Well, no, This isn't really about Buddhist teachings.  It's about books.  I've been in this business a very long time...my first book for young people was published in 1977...and although all of my 40+ books are still technically in print, some of them are undergoing a refurbishing so that they will have an appeal for a new young audience.  The Anastasia series, for example, has new jackets (and in one case, a different title) and some of the new editions have introductions by me...it was actually fun to re-read them and think about how things have changed, or to reflect on why I wrote what I did so many years ago. And it has been gratifying to hear recently from adult women who are glad to see the series again, and to be reminded of how they loved them when they were young, and who tell me now they have daughters to whom they'll introduce the books.

And oh my goodness, Caroline Tate! Here is a new jacket for a re-edition of THE ONE HUNDREDTH THIG ABOUT CAROLINE. I wrote three books about Caroline and her brother, J.P., and later regretted not having connected the titles, so that many readers or fans didn't realize that they were a series...or at least a trilogy. Now, for this new edition, they have indicated that on the jacket by adding the collective title THREE ABOUT THE TATES. (Two more yet to come! I have a hard time choosing my favorite; all three are really fun midde-grade books. Caroline is 11; her brother is 13).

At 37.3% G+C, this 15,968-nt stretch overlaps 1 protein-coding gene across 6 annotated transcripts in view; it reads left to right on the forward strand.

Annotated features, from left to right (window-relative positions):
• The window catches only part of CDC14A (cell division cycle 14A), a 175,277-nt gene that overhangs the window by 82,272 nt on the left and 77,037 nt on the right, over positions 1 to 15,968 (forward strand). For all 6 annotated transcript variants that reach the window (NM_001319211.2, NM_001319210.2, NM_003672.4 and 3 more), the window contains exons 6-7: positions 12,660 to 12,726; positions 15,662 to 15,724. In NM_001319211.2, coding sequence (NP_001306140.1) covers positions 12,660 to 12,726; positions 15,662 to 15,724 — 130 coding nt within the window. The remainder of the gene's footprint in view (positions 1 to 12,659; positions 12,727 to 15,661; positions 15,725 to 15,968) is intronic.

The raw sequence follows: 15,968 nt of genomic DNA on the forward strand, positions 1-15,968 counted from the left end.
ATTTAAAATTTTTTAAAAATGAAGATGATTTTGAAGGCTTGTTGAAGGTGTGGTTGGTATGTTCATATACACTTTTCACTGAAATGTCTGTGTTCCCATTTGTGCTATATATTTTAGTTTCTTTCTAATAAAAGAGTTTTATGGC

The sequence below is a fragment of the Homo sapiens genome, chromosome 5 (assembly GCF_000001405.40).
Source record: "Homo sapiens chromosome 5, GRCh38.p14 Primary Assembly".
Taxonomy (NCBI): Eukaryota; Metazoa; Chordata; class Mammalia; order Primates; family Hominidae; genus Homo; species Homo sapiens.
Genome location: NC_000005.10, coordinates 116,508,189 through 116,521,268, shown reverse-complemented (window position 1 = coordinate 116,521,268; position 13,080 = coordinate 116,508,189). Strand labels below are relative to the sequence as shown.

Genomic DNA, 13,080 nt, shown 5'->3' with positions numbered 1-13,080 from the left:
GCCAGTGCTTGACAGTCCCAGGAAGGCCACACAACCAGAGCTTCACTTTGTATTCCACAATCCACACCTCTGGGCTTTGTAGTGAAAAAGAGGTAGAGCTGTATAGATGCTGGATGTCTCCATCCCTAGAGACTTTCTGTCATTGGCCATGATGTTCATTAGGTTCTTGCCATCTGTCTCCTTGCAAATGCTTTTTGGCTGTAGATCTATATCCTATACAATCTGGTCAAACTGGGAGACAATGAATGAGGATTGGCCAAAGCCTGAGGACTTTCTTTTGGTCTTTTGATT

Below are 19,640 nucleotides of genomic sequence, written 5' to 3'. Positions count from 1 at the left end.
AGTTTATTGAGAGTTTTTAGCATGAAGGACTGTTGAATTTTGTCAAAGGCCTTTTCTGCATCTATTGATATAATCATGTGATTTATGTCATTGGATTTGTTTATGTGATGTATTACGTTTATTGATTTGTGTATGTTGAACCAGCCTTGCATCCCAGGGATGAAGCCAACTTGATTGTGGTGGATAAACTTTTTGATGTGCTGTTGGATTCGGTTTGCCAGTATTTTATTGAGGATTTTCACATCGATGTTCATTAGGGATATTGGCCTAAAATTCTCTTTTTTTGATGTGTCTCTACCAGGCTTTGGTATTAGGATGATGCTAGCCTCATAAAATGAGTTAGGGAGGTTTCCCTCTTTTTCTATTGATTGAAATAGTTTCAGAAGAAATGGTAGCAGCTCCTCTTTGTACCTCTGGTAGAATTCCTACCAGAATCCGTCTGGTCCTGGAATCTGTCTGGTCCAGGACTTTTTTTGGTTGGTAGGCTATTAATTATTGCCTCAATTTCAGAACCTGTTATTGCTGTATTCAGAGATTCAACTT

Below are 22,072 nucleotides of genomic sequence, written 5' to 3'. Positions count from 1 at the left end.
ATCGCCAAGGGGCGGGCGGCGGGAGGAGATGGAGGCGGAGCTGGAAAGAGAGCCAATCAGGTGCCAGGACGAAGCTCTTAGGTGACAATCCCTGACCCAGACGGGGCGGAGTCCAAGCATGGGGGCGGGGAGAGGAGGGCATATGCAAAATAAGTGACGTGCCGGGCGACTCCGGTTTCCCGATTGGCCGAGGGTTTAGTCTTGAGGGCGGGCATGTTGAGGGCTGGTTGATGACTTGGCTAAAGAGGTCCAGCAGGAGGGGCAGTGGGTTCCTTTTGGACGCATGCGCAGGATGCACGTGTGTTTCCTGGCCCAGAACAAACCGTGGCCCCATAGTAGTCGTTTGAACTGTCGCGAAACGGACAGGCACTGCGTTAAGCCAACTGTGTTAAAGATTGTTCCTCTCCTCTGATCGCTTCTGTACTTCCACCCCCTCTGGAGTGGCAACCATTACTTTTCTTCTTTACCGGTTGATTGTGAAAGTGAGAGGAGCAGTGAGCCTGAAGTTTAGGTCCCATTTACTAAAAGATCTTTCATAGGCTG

Another that has recently been repackaged is one of my favorites: STAY (subtitled "Keeper's Story") which is a first-person narrative of the life of a very special dog.

I'm amused now, given the current times, by re-reading the opening passage of STAY:

     I was born in the gutter and grew up in poverty, stealing and begging in order to survive. Then, through chance and circumstance, combined with (forgive my immodesty) a keen wit and a glorious appearance, I rose to grand heights of fame and affuence. Finally I retired to a quiet life in the country surrounded by loved ones.

    My story sounds familiar. Perhpas I remind the reader of someone who might once have run successfully for high pubic office.


You can tell that the language in this book is somewhat sophisticated...perhaps Dickensian...and requires a fairly sophisticated reader. But it is great fun, and has charming illustrations.

Woof.